QUESTION: One question about the White House statement this afternoon. After condemning in the strongest terms the latest missile attack, the next sentence says the Iranians have also enabled, then you refer back to the attack on the airport. Is it the U.S. Government’s judgment that the Iranians enabled the most recent missile attack? Do you have any granular information on what kind of a missile, whether it was an Iranian-provided missile or what exactly the Iranians did to enable this?
MR LENDERKING: I’m not going to speak to the real specifics of that because I think we’re still working through. This is a very recent attack; we’re working through some of the information as we’re collecting it, which the Saudis are helping us to do. I encourage you all to go and visit the display that Nikki Haley highlighted last week, the display of Iranian missile parts. These are parts from actual missile impacts inside the kingdom or the Arab Emirates. They’ve been collected. They are on display there.
I think it’s one very important data piece in understanding what the Saudis and the coalition face, which is this Iranian assistance to the Houthis. I think the Houthis have been able to do in a very short amount of time what other organizations like Hizballah took a long time to develop.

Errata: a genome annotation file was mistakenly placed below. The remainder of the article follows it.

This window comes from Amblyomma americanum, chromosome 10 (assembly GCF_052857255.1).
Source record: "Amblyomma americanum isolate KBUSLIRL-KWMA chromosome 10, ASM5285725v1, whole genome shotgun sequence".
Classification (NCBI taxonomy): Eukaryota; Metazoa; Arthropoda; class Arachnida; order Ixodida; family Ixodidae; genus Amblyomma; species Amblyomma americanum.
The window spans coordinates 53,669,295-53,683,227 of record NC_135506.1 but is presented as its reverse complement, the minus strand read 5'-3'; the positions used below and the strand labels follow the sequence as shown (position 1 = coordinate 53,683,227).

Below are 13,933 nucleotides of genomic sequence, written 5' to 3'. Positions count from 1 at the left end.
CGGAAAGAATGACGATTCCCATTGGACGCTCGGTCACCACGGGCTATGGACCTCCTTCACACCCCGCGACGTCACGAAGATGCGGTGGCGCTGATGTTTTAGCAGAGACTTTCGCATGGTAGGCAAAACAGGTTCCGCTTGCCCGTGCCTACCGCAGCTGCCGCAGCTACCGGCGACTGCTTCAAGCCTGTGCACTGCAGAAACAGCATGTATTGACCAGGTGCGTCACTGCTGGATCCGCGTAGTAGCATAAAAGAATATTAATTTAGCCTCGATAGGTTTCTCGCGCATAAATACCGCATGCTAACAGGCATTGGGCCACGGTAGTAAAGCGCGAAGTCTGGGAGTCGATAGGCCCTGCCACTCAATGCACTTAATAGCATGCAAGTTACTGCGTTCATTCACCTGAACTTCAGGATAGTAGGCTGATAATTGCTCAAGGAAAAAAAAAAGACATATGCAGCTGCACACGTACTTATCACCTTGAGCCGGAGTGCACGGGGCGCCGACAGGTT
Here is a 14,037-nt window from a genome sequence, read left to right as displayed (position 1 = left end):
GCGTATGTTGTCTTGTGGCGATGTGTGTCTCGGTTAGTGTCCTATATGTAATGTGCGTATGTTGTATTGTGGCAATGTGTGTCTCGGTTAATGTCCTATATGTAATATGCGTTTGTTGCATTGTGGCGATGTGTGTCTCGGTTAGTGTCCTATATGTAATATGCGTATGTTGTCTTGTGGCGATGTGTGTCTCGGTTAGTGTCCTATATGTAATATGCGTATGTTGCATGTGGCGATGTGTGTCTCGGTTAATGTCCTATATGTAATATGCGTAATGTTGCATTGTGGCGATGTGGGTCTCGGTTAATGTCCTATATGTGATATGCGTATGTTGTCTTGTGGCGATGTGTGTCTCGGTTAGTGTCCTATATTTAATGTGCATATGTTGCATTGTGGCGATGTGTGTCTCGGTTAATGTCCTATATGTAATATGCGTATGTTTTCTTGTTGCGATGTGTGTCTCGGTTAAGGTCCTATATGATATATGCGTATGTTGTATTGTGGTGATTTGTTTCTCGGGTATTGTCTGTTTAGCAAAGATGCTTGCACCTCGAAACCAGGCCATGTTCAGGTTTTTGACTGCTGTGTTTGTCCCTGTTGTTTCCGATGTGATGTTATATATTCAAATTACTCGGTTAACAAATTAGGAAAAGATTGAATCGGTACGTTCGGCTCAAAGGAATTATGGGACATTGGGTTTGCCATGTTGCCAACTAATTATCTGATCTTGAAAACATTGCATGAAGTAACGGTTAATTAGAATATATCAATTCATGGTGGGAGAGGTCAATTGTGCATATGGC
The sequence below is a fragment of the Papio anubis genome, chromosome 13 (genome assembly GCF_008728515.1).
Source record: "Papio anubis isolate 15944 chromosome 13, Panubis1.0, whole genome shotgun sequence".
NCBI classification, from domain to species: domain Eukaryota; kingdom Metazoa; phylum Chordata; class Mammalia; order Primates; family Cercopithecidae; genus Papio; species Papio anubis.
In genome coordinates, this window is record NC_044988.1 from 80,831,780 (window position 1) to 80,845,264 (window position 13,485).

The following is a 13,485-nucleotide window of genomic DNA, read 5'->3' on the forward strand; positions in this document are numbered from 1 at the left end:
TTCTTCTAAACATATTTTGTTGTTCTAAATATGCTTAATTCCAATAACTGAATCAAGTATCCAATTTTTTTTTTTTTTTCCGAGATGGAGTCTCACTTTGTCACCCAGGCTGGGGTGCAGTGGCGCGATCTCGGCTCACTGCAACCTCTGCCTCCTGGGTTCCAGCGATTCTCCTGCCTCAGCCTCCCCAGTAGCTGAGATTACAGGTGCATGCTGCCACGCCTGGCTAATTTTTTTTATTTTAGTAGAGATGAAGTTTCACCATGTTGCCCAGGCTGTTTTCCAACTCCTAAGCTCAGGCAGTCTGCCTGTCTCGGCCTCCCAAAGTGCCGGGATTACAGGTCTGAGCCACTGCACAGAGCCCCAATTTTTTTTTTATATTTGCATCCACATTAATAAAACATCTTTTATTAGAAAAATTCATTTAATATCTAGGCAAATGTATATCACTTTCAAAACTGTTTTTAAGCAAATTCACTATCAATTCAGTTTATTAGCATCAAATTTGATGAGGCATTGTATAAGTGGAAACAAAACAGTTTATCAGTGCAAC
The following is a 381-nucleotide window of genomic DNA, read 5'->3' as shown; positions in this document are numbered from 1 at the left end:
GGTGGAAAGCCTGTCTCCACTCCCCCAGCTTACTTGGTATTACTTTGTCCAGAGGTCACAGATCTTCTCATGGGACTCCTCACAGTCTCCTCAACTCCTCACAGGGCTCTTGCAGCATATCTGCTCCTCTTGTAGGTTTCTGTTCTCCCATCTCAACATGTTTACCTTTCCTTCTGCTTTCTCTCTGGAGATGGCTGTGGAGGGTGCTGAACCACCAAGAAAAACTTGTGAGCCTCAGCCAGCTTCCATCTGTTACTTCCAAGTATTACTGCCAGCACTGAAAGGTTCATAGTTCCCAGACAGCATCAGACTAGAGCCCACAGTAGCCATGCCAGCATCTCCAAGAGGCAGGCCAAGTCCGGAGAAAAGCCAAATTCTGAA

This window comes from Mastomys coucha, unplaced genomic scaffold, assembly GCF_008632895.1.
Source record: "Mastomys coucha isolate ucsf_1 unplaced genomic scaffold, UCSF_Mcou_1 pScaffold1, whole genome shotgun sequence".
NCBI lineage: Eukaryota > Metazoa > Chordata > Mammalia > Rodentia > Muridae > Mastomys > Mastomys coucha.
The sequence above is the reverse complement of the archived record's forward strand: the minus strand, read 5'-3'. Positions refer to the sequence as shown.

And so what we’ve seen is this kind of Iranian support for Houthi ballistic missile capability, which is extremely worrisome when a missile lands four kilometers from Riyadh International Airport, King Khalid International Airport. Our diplomats use that airport; the UN uses that airport; foreign embassies use that airport; the Saudi leadership uses that airport. It’s an unconscionable display of aggression, I think, when we are faced with that kind of a threat.
So it’s not going to be easy to blunt that, but we’re trying to enable the Saudis to be able to blunt that kind of threat on their own as we work on the margins with resolving some of the issues in the Yemen conflict that give Iran the ability and the – and a seat at the table, if you will, that we wish to deny them.
QUESTION: But did the Iranians enable the December the 19th missile attack? Do you believe that they did?
MR LENDERKING: Oh, yes. Yes, I certainly do. And I think if you go out and visit the display, you will see the irrefutable evidence of Iranian parts. There is a very key relationship between the Iranians and the Houthis. I don’t want to overstate it. I don’t want to suggest that the Houthis operate entirely at the behest of the Iranians. But it’s an important relationship and one that the Iranians are able to exploit.